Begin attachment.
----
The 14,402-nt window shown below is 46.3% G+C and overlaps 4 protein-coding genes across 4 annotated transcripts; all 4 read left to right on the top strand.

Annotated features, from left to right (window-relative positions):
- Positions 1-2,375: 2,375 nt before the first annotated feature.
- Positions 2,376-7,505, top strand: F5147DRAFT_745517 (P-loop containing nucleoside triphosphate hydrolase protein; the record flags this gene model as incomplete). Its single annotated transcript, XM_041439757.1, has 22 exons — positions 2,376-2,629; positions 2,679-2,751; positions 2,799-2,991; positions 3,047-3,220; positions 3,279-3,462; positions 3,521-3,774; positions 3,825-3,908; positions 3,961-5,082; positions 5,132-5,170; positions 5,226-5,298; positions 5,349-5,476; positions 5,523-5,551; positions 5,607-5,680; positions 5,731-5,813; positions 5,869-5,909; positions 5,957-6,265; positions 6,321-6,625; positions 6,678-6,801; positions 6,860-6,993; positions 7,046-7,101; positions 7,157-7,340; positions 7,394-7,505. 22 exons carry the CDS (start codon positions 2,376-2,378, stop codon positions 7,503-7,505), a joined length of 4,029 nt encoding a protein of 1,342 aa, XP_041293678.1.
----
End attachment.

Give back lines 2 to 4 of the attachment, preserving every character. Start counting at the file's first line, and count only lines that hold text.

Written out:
Annotated features, from left to right (window-relative positions):
- Positions 1-2,375: 2,375 nt before the first annotated feature.
- Positions 2,376-7,505, top strand: F5147DRAFT_745517 (P-loop containing nucleoside triphosphate hydrolase protein; the record flags this gene model as incomplete). Its single annotated transcript, XM_041439757.1, has 22 exons — positions 2,376-2,629; positions 2,679-2,751; positions 2,799-2,991; positions 3,047-3,220; positions 3,279-3,462; positions 3,521-3,774; positions 3,825-3,908; positions 3,961-5,082; positions 5,132-5,170; positions 5,226-5,298; positions 5,349-5,476; positions 5,523-5,551; positions 5,607-5,680; positions 5,731-5,813; positions 5,869-5,909; positions 5,957-6,265; positions 6,321-6,625; positions 6,678-6,801; positions 6,860-6,993; positions 7,046-7,101; positions 7,157-7,340; positions 7,394-7,505. 22 exons carry the CDS (start codon positions 2,376-2,378, stop codon positions 7,503-7,505), a joined length of 4,029 nt encoding a protein of 1,342 aa, XP_041293678.1.